CIQS – Prairies and Northwest Territories
Oct. 22, 2018

CIQS – Prairies & NWT Cost Connections October 2018

Executive Update
Message from the President
Fall is always a busy time of year as most of us have returned from vacation, have re-energized and are ready to tackle the weighty issues that have appeared on our desks over the summer.
This is true for many of our 8 to 5 jobs. It is also very true for our CIQS positions. Our organization has accomplished an incredible amount this year, but a great deal remains to be done to achieve our nation-wide goals of increasing the profile of CIQS and its members, getting more members involved and increasing the recognition of the value our members bring to projects.
I attended the CIQS Board of Directors meeting held in Winnipeg in mid-September. This was the first meeting that included all the presidents of the former affiliates since the national vote to restructure CIQS was held in the spring. Not surprisingly, the lion’s share of the meeting dealt with items arising from the new governance structure.
In a nutshell, our Prairies and Northwest Territories group is one of the chapters – no longer affiliates – of our national CIQS organization. All chapters are now developing plans to wind down the functions associated with our former roles as corporate affiliates.
You have already seen some of these changes with all financial transactions and most event promotion being managed nationally. More functions traditionally handled on a local/regional basis will also be managed by the umbrella organization for consistency of message and best use of human and fiscal resources.
At the same time, we are working on our new structure as a chapter, including our traditional “chapters” in Calgary, Edmonton and Winnipeg based on population. We need to ensure we have a system in place of leader, past leader and city chapter reps to ensure continuity, to offer events and to give our members an opportunity to gain valuable Board experience.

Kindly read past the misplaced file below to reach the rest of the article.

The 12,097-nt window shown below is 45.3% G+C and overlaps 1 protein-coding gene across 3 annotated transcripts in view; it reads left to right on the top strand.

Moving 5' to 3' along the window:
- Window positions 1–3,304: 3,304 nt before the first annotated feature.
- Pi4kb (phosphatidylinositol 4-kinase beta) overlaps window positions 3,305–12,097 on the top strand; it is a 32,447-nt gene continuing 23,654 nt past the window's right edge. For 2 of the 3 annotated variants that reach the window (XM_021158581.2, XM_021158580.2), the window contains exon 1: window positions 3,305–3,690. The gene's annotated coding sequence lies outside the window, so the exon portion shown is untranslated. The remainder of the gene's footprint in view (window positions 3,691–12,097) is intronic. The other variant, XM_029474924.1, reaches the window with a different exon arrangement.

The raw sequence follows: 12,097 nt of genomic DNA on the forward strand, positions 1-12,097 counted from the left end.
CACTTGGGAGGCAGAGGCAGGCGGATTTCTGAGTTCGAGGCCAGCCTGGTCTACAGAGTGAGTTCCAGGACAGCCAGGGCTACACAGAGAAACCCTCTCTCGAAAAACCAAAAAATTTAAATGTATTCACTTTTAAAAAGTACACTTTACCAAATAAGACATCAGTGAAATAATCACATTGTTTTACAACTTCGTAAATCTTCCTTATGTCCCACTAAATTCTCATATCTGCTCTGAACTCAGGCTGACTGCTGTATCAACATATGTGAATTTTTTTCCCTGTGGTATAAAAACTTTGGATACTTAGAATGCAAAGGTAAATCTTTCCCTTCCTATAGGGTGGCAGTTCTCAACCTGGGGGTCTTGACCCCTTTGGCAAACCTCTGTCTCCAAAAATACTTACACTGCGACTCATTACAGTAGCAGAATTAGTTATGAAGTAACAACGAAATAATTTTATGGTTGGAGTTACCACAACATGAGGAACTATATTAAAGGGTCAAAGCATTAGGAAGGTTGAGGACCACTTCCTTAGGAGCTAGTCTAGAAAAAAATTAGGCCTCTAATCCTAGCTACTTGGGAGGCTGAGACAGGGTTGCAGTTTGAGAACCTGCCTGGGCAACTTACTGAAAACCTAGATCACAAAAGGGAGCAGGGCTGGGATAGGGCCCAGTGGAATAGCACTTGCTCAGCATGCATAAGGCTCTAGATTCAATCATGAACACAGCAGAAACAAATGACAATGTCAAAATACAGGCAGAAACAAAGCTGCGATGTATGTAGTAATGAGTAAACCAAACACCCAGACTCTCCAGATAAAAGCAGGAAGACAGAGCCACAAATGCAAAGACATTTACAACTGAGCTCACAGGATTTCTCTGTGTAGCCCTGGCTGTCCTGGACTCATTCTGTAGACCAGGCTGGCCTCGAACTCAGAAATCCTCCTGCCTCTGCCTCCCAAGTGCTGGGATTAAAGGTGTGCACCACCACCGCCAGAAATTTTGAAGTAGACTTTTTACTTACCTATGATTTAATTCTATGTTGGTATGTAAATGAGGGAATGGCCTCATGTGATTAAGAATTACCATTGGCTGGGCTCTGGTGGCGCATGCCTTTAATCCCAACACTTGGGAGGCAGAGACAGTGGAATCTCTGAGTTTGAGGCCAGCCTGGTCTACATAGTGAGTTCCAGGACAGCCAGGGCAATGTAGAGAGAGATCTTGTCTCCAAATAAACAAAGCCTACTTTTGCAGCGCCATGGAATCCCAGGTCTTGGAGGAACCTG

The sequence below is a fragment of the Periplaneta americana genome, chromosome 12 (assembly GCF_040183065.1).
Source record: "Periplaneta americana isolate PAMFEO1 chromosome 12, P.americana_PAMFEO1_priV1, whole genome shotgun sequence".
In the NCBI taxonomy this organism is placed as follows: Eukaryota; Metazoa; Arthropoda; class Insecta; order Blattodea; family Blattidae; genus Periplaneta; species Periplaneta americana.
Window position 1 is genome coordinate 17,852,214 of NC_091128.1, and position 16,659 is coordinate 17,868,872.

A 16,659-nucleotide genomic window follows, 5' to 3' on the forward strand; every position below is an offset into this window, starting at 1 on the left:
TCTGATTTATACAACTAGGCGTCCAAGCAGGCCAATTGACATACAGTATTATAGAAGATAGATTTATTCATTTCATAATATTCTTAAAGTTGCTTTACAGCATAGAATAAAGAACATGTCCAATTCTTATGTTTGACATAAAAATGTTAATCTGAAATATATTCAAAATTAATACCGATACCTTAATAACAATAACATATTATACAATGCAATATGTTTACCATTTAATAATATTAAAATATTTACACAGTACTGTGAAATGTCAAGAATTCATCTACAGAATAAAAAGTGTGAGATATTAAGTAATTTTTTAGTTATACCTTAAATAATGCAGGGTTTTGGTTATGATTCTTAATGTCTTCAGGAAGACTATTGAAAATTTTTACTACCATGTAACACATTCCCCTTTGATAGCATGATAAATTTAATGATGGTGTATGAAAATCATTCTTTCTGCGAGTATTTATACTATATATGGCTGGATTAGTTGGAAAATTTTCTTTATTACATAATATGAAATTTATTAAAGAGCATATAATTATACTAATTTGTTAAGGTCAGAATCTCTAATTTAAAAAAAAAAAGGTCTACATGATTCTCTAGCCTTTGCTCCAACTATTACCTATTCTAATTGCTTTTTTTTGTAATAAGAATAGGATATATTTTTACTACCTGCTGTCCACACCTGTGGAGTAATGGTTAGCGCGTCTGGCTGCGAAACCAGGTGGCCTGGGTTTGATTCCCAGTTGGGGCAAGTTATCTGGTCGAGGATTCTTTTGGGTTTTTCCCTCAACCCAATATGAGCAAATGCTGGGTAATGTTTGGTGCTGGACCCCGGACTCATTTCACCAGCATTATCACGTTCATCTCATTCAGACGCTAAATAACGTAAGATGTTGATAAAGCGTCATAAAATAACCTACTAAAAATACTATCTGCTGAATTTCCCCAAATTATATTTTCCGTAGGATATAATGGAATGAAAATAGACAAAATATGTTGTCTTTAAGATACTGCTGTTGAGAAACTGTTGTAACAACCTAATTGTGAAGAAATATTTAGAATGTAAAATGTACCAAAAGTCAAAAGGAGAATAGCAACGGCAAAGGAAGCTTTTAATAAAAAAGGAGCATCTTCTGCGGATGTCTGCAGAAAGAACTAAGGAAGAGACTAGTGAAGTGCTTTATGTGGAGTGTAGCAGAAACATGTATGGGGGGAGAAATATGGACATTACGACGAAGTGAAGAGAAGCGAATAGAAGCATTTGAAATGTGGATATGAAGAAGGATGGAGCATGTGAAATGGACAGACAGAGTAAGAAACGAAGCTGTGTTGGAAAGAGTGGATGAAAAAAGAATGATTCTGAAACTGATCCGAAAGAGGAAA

Part of the value of our organization is to build capacity for future national leaders in our profession. That leader development starts at the local and regional grassroots level with hands-on work on committees, special projects and on the Board.
While these important steps of dissolution and growing our chapter take diligence and time, your Prairies and NWT Board is also committed to keeping the momentum moving forward with a number of initiatives throughout our region. These include site tours, industry presentations and some events hosted jointly with construction associations. Looking at joint events is one means of developing more valuable relationships with the several construction associations within our chapter area – and of continuing to increase the profile of quantity surveying and our QS professionals.
The Board is also actively developing strategies to continue our program of advocacy with the major municipalities in the region. We want to get Board members more involved in face-to-face meetings with City Council members where we can engage these decision-makers in discussions on the benefits of using quantity surveyors.